At this time, I feel it prudent to clarify articles in Appendix R of our Collective Agreement.
The History of the Conditional Drug Formula
September 22, 1996-the former CAW (now known as Unifor) Ratified an Agreement with Chrysler Canada that was later patterned with General Motors and then with Ford Motor Company on November 11, 1996 in that agreement was the Conditional Drug Formulary. (Reference page 313 of appendix R and letter dated November 11, 1996 on page 344)
In 1996, twenty two years ago, this resulted in a modification to the previous Drug Plan which involved Green Shield Canada and where necessary an impartial third party to review the addition of new drugs as a covered benefit, that were introduced since October 1, 1993 for inclusion into the Conditional Drug Formula.
From 1996 to present day all newly approved drugs introduced to the market are reviewed by Green Shield (GSC) by a committee of pharmacy experts (i.e. pharmacists) to determine whether the drug will be included on the Conditional Drug Formulary for reimbursement (subject to conditions or limitations) based on clinical effectiveness, safety, and value to plan sponsors (i.e. Ford Motor Company) and plan members (i.e. Unifor Members and their families covered by the plan).
Important Note: This Green Shield committee of pharmacy experts has nothing to do with and in no way should be confused with the Annual Benefit Representative meeting where the Union Benefit Representatives from Local 707, Local 200 and Local 584 collectively referred to the “Union Benefit Council” meet with the Company Benefit Representatives,once a year ,” mainly for educational purposes and cover such topics as, but not be limited to, new legislation, new or updated procedures as they affect the negotiated benefits, and other matters that would improve the knowledge and proficiency of the benefits representatives”. (Reference letter dated September 24th 1990 page 340 of appendix R)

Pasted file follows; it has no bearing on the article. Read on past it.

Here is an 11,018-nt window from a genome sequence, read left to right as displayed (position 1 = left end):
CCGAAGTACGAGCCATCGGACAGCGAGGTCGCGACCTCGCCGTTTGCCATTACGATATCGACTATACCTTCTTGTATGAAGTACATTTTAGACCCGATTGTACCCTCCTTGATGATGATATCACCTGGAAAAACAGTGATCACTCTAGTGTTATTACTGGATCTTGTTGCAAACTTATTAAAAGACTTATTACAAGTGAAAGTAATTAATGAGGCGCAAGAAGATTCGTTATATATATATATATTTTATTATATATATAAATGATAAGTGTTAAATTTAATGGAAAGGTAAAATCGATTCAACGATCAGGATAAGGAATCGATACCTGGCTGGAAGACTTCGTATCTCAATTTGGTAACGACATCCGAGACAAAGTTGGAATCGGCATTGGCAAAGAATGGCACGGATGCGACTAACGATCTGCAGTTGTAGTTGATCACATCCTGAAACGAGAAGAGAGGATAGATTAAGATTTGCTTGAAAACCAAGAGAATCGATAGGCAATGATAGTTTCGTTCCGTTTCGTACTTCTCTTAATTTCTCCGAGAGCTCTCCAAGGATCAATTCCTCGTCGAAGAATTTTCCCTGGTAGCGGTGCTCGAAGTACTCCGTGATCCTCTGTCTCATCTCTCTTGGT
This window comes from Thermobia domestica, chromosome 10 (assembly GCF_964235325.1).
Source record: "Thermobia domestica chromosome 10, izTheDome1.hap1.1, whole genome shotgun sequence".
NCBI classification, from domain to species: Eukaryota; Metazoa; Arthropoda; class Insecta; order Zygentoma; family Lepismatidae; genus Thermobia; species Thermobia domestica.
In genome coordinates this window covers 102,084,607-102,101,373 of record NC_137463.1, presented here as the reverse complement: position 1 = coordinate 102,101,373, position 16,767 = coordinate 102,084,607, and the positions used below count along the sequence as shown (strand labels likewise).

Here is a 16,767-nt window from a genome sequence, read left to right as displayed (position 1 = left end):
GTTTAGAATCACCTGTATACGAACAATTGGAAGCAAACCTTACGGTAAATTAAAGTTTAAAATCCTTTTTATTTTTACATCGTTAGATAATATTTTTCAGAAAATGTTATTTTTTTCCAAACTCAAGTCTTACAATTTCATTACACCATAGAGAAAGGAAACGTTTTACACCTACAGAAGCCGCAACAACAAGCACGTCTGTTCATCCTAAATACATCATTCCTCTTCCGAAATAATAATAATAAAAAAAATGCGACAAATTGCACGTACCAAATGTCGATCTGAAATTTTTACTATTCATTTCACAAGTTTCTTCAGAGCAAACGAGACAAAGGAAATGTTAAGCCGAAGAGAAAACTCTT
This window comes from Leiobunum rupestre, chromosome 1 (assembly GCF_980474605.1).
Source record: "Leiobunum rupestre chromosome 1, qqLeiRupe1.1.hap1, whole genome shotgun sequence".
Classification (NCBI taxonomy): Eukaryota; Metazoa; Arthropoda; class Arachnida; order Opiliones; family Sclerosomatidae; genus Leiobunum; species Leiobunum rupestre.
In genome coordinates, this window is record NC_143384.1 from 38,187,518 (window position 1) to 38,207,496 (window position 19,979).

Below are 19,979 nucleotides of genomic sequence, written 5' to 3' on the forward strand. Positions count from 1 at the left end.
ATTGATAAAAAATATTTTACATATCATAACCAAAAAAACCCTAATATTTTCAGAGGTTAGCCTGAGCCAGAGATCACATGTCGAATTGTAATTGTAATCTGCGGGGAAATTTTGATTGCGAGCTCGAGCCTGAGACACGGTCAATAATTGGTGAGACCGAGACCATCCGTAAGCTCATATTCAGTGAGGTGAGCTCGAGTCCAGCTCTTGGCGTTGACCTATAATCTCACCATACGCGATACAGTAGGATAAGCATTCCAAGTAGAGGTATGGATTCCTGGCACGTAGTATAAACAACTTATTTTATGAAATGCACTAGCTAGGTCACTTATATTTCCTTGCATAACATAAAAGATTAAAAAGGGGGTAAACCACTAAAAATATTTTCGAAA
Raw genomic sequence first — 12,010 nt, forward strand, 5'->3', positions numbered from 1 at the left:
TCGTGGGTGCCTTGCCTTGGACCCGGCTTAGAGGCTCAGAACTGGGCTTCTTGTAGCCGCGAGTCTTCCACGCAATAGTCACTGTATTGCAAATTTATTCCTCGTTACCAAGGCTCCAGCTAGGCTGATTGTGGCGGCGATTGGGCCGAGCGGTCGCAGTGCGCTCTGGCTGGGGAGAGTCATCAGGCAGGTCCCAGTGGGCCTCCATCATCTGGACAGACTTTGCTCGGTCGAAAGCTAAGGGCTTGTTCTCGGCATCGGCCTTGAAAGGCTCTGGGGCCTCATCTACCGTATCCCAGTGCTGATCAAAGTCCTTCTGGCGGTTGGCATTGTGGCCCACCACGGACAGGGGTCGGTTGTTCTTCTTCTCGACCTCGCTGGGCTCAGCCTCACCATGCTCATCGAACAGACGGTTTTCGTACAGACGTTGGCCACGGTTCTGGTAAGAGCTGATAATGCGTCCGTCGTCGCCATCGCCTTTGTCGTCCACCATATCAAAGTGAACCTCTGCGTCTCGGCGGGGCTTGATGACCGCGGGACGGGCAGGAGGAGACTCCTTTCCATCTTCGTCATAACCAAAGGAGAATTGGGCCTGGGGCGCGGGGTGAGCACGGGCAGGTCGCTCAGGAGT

It should also be noted there is not, nor has there ever been a Union Representative or management from the Ford Motor Company of Canada given the opportunity to be part of the GSC committee of pharmacy experts, for reasons which most obviously include professional expertise and impartiality.
Under the Conditional Drug Formulary, all approved drugs are assigned to one of three categories:
Full benefit/approved: The drug is eligible for reimbursement and no special process is required. As long as there’s a prescription, it will be filled at the pharmacy.
Individual consideration: Approval for the drug is granted if the plan member meets certain conditions. A physician must submit a special request form demonstrating the conditions are met. Each request is reviewed by an GSC in-house consultant. The list of individual consideration drugs under the Conditional Drug Formulary is slightly more extensive (12 per cent of all drugs) compared to the open formulary (four per cent) as it goes beyond high-cost specialty drugs to also include chronic disease drugs.
Non-benefit/denied: The drug is not eligible for reimbursement. The plan member can try an alternative treatment option or pay for the denied drug out of pocket.
In 1996 the Conditional Drug Formulary was designed to protect the drug plans overall sustainability with expensive new drugs continually coming to market, that were not proven to treat medical conditions more effectively than similar, less expensive drugs. It was also designed to ensure drugs introduced after October 1, 1993 that were expensive but were proven medical effective could be covered by our plan. Due to continually changing advancements in the pharmaceutical industry and studies through medical journals, the Green Shield committee of Pharmacy experts meet regularly to ensure the Conditional Drug Formulary is updated, altered and remains relevant, providing sustainability and coverage for any new drugs or existing drugs that have been proven medically effective. This Conditional Drug Formulary allows drugs to be reviewed by the GSC Committee of Pharmacy experts and be introduced into our drug plan on a regular basis; ensuring we don’t have to wait 4 years between contracts to have a proven effective drug approved.
There have been days when I have cursed our drug plan and it’s by no means perfect, however as your previous Union Benefit Representative I know the importance of our Conditional Drug Formulary when it matters most. Allowing proven effective drugs to be included as part of our drug plan when they are introduced instead of the next contract, has saved lives.
That is why I often refer the Conditional Drug Formula as a “Living Document”.
Unifor Local 707